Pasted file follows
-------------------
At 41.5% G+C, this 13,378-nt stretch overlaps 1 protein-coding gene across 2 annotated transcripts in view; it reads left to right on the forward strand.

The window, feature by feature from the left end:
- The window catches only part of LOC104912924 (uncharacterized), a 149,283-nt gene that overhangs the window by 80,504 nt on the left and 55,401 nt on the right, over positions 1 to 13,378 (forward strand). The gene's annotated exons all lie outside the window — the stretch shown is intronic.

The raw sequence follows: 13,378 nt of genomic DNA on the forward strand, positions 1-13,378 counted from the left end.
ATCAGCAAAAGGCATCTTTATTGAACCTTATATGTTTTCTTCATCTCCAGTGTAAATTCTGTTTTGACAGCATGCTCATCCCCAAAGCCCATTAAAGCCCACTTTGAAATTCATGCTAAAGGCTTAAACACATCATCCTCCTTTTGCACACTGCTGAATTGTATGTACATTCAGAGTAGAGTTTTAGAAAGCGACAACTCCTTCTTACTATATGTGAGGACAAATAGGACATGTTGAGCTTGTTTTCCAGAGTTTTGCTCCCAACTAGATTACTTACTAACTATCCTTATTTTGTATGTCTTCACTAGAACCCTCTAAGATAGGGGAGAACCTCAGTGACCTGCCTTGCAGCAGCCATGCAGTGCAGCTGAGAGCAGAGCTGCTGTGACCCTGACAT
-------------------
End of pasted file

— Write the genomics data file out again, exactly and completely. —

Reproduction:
At 41.5% G+C, this 13,378-nt stretch overlaps 1 protein-coding gene across 2 annotated transcripts in view; it reads left to right on the forward strand.

The window, feature by feature from the left end:
- The window catches only part of LOC104912924 (uncharacterized), a 149,283-nt gene that overhangs the window by 80,504 nt on the left and 55,401 nt on the right, over positions 1 to 13,378 (forward strand). The gene's annotated exons all lie outside the window — the stretch shown is intronic.

The raw sequence follows: 13,378 nt of genomic DNA on the forward strand, positions 1-13,378 counted from the left end.
ATCAGCAAAAGGCATCTTTATTGAACCTTATATGTTTTCTTCATCTCCAGTGTAAATTCTGTTTTGACAGCATGCTCATCCCCAAAGCCCATTAAAGCCCACTTTGAAATTCATGCTAAAGGCTTAAACACATCATCCTCCTTTTGCACACTGCTGAATTGTATGTACATTCAGAGTAGAGTTTTAGAAAGCGACAACTCCTTCTTACTATATGTGAGGACAAATAGGACATGTTGAGCTTGTTTTCCAGAGTTTTGCTCCCAACTAGATTACTTACTAACTATCCTTATTTTGTATGTCTTCACTAGAACCCTCTAAGATAGGGGAGAACCTCAGTGACCTGCCTTGCAGCAGCCATGCAGTGCAGCTGAGAGCAGAGCTGCTGTGACCCTGACAT